Monday, April 19, 2021

Closing Arguments

Over the weekend, reading about the wrap-up of the Chauvin trial and predictions about today's closing arguments by defense attorneys, I wondered how anyone is ever convicted of anything in this country. The lawyers made it sound as though reasonable doubt is so easy to establish for just one juror, which is all that it takes to hang a jury.

But we know that's not true: people are found guilty of things all the time, especially Black defendants. Even innocent people are found guilty (and occasionally later exonerated). 

Cop defendants, not so much, I know. Reasonable doubt for cops is pushed very far.

There are too many cases to mention where a cop (or cop wannabe) was acquitted or got a mistrial because of a hung jury, but here are just a few that came to the top as I was writing this.

Bree Newsome talked about George Zimmerman killing Trayvon Martin. She wrote:

I don’t know. I still remember the George Zimmerman trial. I assumed jurors would empathize with Trayvon and it wasn’t until after that I understood they didn’t because what happened to him would never happen to them or their sons. I don’t think there’s any reason to assume people are moved by video of Black people being murdered. It’s such an ingrained part of our society to make a public spectacle of Black people being killed as way of reinforcing our otherness.

Sarah Kendzior replied to Newsome:

I remember with Rodney King, the anticipation that it would be different, that the officers’ guilt was undeniable because this time the evidence was on video. I was a kid then and nothing has changed except there are more videos. No justice, only sequels.

I remember the outcome of the Geronimo Yanez trial, who killed Philando Castile, and I hate to admit that it still surprises me. I have heard since that it was exactly as I suspected: there was one juror who refused to acquit him and held out for a long time, but the other jurors wore that lone holdout down.

I was even more surprised, if that's possible, that the first trial of Michael Slater, the South Carolina cop who killed Walter Scott — who was completely unarmed and running away — initially resulted in a hung jury. (Slater later took a plea after federal civil rights charges were filed and he's serving 20 years.)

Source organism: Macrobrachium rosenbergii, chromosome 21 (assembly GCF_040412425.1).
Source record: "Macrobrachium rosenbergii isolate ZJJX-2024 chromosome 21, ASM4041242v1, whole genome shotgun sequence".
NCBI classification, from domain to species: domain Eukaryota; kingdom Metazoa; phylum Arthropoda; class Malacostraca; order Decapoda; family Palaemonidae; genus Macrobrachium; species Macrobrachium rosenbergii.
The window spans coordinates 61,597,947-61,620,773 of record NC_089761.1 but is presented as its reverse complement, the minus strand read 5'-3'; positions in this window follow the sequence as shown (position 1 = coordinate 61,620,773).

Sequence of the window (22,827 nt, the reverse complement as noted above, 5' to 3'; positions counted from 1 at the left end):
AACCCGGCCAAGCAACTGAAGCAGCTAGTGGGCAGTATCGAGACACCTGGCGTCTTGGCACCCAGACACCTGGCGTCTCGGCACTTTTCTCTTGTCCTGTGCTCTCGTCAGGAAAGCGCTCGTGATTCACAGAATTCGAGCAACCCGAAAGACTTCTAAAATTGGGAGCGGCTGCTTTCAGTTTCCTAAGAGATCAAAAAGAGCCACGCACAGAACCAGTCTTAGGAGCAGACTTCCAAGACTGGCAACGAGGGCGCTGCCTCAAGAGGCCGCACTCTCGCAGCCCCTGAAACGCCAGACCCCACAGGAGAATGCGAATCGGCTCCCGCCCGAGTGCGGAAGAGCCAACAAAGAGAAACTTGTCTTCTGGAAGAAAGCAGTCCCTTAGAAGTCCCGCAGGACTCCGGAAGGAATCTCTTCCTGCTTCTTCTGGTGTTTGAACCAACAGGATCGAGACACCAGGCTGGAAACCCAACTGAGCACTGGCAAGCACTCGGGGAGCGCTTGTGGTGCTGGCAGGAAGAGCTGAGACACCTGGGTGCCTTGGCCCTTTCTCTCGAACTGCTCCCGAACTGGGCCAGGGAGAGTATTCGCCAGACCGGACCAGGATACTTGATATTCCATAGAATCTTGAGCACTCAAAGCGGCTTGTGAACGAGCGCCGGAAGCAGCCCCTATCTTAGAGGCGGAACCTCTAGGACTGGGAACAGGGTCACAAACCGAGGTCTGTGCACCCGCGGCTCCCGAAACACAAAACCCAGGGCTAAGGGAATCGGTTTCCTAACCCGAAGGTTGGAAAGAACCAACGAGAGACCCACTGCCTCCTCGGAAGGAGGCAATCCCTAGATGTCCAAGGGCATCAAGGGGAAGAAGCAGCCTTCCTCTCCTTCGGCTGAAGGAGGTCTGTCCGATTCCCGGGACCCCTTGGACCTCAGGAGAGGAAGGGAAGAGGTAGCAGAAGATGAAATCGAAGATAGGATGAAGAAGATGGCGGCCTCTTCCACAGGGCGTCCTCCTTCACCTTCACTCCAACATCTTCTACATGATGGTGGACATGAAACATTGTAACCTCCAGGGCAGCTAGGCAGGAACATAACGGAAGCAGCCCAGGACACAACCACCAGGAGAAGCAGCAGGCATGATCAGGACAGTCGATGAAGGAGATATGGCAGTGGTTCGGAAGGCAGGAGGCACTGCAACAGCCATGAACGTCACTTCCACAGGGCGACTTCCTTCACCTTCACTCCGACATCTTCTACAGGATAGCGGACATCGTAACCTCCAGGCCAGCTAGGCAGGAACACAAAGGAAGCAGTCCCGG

I did not watch today's closing arguments. But here are a couple of important things that happened.

Prosecutor Steve Schleicher, rebutting the defense's argument that George Floyd may have died from heart disease or a drug overdose while Derek Chauvin kneeled on his neck, said, "Is that commonsense? Or is that nonsense?"

And, still Schleicher: "This case is exactly what you thought when you saw it first, when you saw that video ... This wasn't policing. This was murder. The defendant is guilty of all three counts. All of them. And there's no excuse."

Later, defense attorney Eric Nelson said, "A reasonable police officer takes into account the safety of the person they're arresting." Huh. We agree about that!

But then he claimed it was reasonable for Chauvin to think George Floyd was pretending he was dying. Even though his own closing argument included video showing a bystander telling Chauvin the bystander had trained at the police academy and "that's some bullshit ... you're stopping his breathing."

Nelson also insulted the intelligence of everyone in the room with this comparison: "People sleep in the prone position, people suntan in the prone position, people get massages in the prone position."

A friend of mine on Facebook put it this way: "If Derek Chauvin's actions are reasonable, and representative of what any officer would do, good luck to all of us."

Writer and critic Toure said this on Twitter: "If Chauvin did what a reasonable police officer would do, then why is it his boss testified against him? Why is it no officer from his department came to testify on his behalf?"

From beginning to end, I think the prosecution did what prosecutors should do, in going after cops who kill, but which they don't usually do to this extent. 

Something I read in the past few days made the point that jurors have grown up with Law & Order and they expect some pizzazz in the closing arguments. I think prosecutor Jerry Blackwell met that standard, to finish out the job. His final words were:

“You were told Mr. Floyd died because his heart was too big. The truth of the matter is that the reason George Floyd is dead is because Mr. Chauvin's heart was too small.”

It helps that what Blackwell said is clearly true and supported by the prosecution's case.


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